Misery

Misery (1990)

R 107 min - Drama, Thriller -
Movie rating:

Novelist Paul Sheldon crashes his car on a snowy Colorado road. He is found by Annie Wilkes, the "number one fan" of Paul's heroine Misery Chastaine. Annie is also somewhat unstable, and Paul finds himself crippled, drugged and at her mercy.

Director:  Rob Reiner

Photos

Storyline

Novelist Paul Sheldon crashes his car on a snowy Colorado road. He is found by Annie Wilkes, the "number one fan" of Paul's heroine Misery Chastaine. Annie is also somewhat unstable, and Paul finds himself crippled, drugged and at her mercy.


Collections: Rob Reiner

Tagline: Paul Sheldon used to write for a living. Now, he's writing to stay alive.

Genres: Drama, Thriller

Details

Official Website: 
Language:  English

Box Office

Budget:  $20,000,000
Revenue:  $61,276,872

Company Credits

Technical Specs

Runtime:  1 h 47 min

Official Movie Poster:

Original Movie Poster "Misery"
© 1990 Columbia Pictures − All right reserved.

Misery Movie Trailer in HD – 1990

Misery movie storyline:

Paul Sheldon is the author of a best-selling series of Victorian era romance novels surrounding the character Misery Chastain. He has just finished the manuscript of his new crime novel, Fast Cars, while staying at the Hotel Boulderado. Since 1974, he has completed the first draft of every one of his novels in the same hotel room in Colorado. With his latest project finished, he has an alcohol-induced impulse to drive to Los Angeles Rather than fly back home to New York City. However, a snowstorm hits while he is driving through the mountains. Sheldon drives off a cliff and crashed upside down into a snowbank.

Paul is rescued from the car wreck, which has resulted in shattered legs, by Annie Wilkes, a former nurse who lives in nearby the fictive town “Sidewinder” in Colorado. She takes him to her own home rather than a hospital, putting him in the guest bedroom. Using her nursing skills and stockpiled food and medical supplies, including an illicit stash of codeine-based painkillers, Annie slowly nurses Paul back to “health”. Instead of setting his legs, as a doctor would have done (so that they may mend and eventually work), she puts them in makeshift splints. This results in his legs looking somewhat like a child’s doodle. She proclaims herself as Paul’s “number one fan,” being an avid reader of the Misery Chastain series. However, when she reads the manuscript for Fast Cars, Annie argues with Paul on its violent content and profanity, causing her to spill his soup. Saying that the accident was “his” fault, she punishes him by withholding his medication, then forcing him to wash it down with soap water. Paul, who has done extensive research into mental disorders, suspects that Annie is dangerously disturbed.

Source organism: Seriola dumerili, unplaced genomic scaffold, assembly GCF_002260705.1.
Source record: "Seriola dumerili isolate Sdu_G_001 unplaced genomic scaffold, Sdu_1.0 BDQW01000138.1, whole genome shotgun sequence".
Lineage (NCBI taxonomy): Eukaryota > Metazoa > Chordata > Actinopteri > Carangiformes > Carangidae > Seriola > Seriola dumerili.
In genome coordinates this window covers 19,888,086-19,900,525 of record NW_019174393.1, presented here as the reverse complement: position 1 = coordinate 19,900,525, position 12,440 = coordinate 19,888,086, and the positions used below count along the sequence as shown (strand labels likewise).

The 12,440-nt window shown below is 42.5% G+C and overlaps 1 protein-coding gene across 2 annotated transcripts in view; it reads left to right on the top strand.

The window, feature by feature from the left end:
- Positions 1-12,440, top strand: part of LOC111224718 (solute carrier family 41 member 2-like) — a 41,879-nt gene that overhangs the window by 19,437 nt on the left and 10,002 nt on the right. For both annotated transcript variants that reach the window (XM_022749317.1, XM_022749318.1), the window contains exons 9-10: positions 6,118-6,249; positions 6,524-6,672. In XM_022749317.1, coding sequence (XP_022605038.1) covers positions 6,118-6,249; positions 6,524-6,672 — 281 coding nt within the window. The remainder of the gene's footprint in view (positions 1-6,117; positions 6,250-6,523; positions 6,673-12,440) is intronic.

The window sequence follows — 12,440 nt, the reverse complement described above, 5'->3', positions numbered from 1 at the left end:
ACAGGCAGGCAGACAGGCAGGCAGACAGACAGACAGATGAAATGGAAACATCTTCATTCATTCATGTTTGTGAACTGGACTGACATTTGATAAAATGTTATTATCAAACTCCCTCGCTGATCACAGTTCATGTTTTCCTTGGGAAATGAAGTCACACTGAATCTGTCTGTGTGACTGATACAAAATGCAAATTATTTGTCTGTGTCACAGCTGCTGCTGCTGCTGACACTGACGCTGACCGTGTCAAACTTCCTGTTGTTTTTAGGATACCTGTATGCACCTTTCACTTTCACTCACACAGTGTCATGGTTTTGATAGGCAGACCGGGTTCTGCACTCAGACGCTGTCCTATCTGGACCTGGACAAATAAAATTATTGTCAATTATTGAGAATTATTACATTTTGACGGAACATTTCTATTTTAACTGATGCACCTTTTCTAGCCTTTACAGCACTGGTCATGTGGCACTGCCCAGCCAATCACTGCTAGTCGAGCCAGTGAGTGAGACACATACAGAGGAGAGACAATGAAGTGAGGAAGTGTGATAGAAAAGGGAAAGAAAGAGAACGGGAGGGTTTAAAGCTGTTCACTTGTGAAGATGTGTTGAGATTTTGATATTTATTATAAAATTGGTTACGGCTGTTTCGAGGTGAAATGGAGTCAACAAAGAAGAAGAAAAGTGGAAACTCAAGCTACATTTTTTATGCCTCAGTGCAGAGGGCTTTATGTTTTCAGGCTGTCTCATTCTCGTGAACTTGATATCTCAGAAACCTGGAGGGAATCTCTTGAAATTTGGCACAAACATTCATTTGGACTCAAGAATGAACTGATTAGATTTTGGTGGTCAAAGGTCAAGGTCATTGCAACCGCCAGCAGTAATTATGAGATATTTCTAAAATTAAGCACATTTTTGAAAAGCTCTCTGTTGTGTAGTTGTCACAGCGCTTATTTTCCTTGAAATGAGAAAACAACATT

Prior to the accident, when Sheldon’s latest novel, Misery’s Child, had hit the shelves, Annie had bought herself a reserved copy. She does not know, however, that Paul has killed Misery Chastain off at the end, intending to end the Misery series and re-establish himself as a mainstream writer. Upon learning of the main character’s demise (which she reads while Sheldon is her captive), Annie rages at Paul before leaving him alone in her house without food, water or the painkillers for over two days lest she do something “unwise”. During this time, Paul suffers from extreme pain and withdrawal symptoms due to the painkillers; by the time Annie returns, he is close to becoming comatose or dying. Annie forces him to burn the manuscript of Fast Cars – the book he hoped would launch his post-Misery career – and presents him with an antique Royal typewriter, for the purpose of writing a new Misery Chastain novel that will bring the character back from the dead.